What's Left of Me is Yours is one of those books that should come marked with some sort of disclaimer: "Warning: product may not quite live up to the extravagant promises made for it."
And they are extravagant - even in a publishing industry not exactly shy about hyping the bejeesus out of its merchandise, the promotional bumf for Stephanie Scott's debut novel feels excessive. The back cover is festooned with breathless praise, mostly from other authors, and there are a further three full pages inside. Words such as brilliant, luminous, virtuoso, exquisite, stunning - even masterpiece, which is a fairly bold assertion to make - are flung about with abandon.
Well, as the scientist Carl Sagan once said in another context, extraordinary claims require extraordinary proof - so does What's Left of Me is Yours offer that proof? Not in my opinion, no; I can certainly appreciate why others may really like the book, but this rapturous acclaim is still baffling to me.
None of this is Scott's fault, in fairness, and she has produced a pretty decent piece of fiction, a more-than-solid first effort for a young writer. It's not a masterpiece, though, and daftly exaggerated claims like that do her and the book few favours. They set the bar of your expectations too high; disappointment is inevitably greater.
Anyway: What's Left of Me is Yours is based on a true story and involves a "wakaresaseya", one of those stranger-than-fiction aspects of Japanese life and culture that are endlessly fascinating to us because they feel so alien.
The word translates literally as "breaker-upper": people are hired to seduce someone so their spouse can then sue for divorce on the grounds of infidelity. It's right up there with pachinko parlours, Tamagotchi and vacuum-packed items of intimate apparel in the pantheon of intriguing Japanese wackiness - and it is a full-on industry in the Land of the Rising Sun.
Kaitarō, a wakaresaseya agent, is hired by Satō to do the needful with his wife Rina. Satō is a boorish weasel of a man, who married Rina for her father's money and now wants the freedom to pursue his old sweetheart. He's contemptuous of his wife, seeing her as a timid little frump who is boring him to death.
When Kaitarō begins his seduction, however, he quickly realises there's much more to Rina than this two-dimensional caricature. She's good-hearted and thoughtful, she's passionate when the relationship turns physical. She once had dreams of being a photographer - as did Kaitarō. Inexorably, they fall in love; the wakaresaseya agent's fake feelings become real.
The story actually begins with testimony from Sumiko, the daughter of Rina and Satō. We learn that, in the 1990s, Kaitarō was convicted of murdering Rina, but the full truth of her mother's death had been kept from Sumiko. Now a young woman, newly qualified as a lawyer, she starts to delve into this past, to better understand Rina, the man who killed her - and her own self.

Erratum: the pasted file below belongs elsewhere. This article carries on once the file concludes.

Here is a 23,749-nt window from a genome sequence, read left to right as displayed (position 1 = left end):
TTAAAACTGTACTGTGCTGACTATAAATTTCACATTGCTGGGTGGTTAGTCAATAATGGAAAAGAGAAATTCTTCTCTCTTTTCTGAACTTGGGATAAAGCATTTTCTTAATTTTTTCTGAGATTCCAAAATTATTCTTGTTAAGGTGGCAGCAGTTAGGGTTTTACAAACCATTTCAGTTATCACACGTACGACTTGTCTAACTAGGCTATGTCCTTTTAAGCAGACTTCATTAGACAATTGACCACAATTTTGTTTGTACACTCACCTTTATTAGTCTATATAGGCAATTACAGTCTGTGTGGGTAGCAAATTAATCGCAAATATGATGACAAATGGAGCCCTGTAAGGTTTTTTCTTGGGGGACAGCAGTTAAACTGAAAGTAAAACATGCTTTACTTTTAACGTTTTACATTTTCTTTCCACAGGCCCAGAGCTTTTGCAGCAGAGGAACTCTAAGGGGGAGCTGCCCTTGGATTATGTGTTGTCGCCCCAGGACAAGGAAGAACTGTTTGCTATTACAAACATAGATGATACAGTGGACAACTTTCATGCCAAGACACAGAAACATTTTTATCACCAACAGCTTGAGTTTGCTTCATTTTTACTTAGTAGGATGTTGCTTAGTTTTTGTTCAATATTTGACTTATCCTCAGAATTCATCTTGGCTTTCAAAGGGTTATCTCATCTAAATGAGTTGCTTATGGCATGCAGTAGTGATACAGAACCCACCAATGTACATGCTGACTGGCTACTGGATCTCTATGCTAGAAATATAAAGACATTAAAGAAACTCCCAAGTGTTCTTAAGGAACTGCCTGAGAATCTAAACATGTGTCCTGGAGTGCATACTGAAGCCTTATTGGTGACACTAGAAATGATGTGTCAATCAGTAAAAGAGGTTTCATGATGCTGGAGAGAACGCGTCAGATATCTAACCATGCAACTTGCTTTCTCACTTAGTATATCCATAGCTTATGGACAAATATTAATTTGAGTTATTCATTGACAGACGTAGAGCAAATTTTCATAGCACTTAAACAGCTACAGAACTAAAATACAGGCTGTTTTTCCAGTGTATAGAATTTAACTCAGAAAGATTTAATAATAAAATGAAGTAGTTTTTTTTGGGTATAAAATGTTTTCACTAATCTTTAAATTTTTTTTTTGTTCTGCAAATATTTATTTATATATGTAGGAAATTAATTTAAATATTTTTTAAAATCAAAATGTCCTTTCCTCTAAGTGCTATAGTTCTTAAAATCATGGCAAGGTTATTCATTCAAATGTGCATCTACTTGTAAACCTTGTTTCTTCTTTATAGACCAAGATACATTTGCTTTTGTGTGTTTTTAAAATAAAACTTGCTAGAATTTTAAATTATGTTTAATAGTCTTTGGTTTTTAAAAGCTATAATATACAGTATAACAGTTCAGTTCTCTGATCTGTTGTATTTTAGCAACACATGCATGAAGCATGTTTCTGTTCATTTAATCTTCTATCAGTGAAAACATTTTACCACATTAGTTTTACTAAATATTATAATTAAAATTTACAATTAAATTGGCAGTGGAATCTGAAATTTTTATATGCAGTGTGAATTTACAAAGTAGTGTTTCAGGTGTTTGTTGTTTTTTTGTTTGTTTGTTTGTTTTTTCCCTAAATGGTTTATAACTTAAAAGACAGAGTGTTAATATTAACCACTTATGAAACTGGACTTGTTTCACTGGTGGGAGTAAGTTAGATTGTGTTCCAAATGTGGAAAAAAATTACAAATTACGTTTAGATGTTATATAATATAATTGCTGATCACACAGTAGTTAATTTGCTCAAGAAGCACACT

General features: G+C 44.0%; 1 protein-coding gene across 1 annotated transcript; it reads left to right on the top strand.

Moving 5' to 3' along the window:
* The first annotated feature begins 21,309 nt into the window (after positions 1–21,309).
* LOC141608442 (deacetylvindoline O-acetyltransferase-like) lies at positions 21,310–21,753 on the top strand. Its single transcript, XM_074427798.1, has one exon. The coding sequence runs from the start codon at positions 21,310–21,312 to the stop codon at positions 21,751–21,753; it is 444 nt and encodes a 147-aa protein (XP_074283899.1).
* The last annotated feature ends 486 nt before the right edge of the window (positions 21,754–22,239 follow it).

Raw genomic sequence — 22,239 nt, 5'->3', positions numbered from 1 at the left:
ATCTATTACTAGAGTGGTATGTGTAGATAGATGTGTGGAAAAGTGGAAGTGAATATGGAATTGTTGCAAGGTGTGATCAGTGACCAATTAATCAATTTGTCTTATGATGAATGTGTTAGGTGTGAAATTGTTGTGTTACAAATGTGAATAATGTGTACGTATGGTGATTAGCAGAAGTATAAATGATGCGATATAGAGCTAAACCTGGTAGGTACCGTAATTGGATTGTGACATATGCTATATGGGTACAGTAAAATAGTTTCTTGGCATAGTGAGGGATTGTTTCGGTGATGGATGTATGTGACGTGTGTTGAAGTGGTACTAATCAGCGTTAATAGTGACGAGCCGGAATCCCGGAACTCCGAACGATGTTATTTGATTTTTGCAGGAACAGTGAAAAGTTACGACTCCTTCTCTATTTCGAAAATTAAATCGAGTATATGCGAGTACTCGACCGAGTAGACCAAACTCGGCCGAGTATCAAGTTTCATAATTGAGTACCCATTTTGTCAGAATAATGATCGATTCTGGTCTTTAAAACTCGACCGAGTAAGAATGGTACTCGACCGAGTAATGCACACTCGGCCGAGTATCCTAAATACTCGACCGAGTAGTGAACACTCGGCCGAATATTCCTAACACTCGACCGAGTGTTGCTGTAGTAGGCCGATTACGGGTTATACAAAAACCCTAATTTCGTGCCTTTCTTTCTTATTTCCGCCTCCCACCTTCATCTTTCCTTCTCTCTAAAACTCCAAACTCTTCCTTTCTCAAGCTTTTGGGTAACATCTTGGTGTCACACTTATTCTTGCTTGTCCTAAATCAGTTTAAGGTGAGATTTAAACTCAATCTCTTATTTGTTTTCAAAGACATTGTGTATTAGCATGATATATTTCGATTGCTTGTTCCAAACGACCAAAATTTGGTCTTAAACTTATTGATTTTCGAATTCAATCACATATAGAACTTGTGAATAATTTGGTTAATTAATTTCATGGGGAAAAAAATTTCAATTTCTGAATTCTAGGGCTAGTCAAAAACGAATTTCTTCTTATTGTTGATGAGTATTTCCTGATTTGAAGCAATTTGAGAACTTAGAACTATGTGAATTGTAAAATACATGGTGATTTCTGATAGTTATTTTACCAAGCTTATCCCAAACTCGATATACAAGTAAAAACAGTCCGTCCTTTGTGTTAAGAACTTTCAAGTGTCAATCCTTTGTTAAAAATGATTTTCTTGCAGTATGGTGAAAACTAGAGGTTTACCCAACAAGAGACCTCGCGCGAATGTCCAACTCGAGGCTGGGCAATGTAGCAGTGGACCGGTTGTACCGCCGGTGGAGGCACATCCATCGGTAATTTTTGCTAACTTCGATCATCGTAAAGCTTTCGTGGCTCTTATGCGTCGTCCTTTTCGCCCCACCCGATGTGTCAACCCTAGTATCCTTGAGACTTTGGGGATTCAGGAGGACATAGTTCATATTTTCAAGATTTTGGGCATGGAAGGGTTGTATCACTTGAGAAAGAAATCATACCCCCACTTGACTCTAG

The narrative then skips backwards and forwards, from Kaitarō and Rina's affair - and its tragically deadly consequences - to Sumiko's present-day investigations and distant memories of her childhood, much of it spent with Yoshida, her grandfather. This time-hopping is adroitly done, Scott intertwining different narratives with skill and clarity.
What's Left of Me is Yours makes some interesting observations on Japanese society too, especially their legal system - unsurprisingly, it's quite different to ours in some fundamental ways - but also the everyday details that are so important in constructing an immersive reading experience: the food, the apartments, how people interact, their habits and traditions, the way they navigate the unspoken rules and strictures inherent in any culture.
Where the novel badly falters is in the romance itself. This is the centre of the story, the molten emotional core at the heart of our fictional world. It should be something grand and immense and operatic, this amour fou that profoundly alters the course of several lives.
Instead it felt melodramatic - and not in the good sense of an entertaining soap opera or Jackie Collins-style bonkbuster - clichéd, implausible, unreal. I liked Rina and Kaitarō as people, I wished them well, but I never believed in them as a couple.
Interestingly, Scott - a writer of Singaporean and British ancestry - has received accolades and honours for the 10 years of research she put into this book, including being made a member of the British-Japanese Law Association. As mentioned, it is based on real-life events; I can't help wondering if the story wouldn't have been better served as a work of non-fiction.
As a novel, What's Left of Me is Yours left me a little cold: it's fine, no more than that. Then again, reading is a very subjective thing; the 20 or so authors who raved about this book clearly felt different to me, and you may well too.
Darragh McManus' books include 'Shiver the Whole Night Through' and 'The Polka Dot Girl'